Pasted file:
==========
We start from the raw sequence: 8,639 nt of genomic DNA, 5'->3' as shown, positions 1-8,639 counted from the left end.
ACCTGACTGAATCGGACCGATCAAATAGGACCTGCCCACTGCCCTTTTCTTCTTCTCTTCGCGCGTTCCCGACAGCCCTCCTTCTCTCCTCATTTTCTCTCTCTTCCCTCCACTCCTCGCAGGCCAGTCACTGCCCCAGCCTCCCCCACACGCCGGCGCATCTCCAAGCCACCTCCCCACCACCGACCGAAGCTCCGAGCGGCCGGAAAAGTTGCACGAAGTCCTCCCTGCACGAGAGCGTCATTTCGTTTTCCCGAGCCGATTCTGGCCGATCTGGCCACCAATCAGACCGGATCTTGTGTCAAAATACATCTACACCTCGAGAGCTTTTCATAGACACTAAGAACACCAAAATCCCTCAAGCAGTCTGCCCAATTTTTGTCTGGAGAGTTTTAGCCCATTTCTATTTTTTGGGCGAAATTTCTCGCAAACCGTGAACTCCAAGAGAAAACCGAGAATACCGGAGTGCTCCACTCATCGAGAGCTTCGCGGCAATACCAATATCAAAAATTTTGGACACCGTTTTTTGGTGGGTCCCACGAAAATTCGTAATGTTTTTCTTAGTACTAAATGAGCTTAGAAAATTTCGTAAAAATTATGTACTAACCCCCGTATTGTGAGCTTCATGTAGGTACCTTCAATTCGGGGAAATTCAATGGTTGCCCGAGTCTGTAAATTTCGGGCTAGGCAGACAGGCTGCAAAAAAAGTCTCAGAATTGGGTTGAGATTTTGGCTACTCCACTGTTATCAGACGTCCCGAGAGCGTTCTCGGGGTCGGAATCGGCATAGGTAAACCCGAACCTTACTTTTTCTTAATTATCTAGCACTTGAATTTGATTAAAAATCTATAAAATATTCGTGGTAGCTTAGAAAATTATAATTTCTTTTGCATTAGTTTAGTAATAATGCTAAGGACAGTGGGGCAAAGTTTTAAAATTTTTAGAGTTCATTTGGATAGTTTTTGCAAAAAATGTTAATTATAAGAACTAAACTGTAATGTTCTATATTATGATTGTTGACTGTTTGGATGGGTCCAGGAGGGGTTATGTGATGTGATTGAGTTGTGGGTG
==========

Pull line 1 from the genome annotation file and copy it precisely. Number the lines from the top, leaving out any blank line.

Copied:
We start from the raw sequence: 8,639 nt of genomic DNA, 5'->3' as shown, positions 1-8,639 counted from the left end.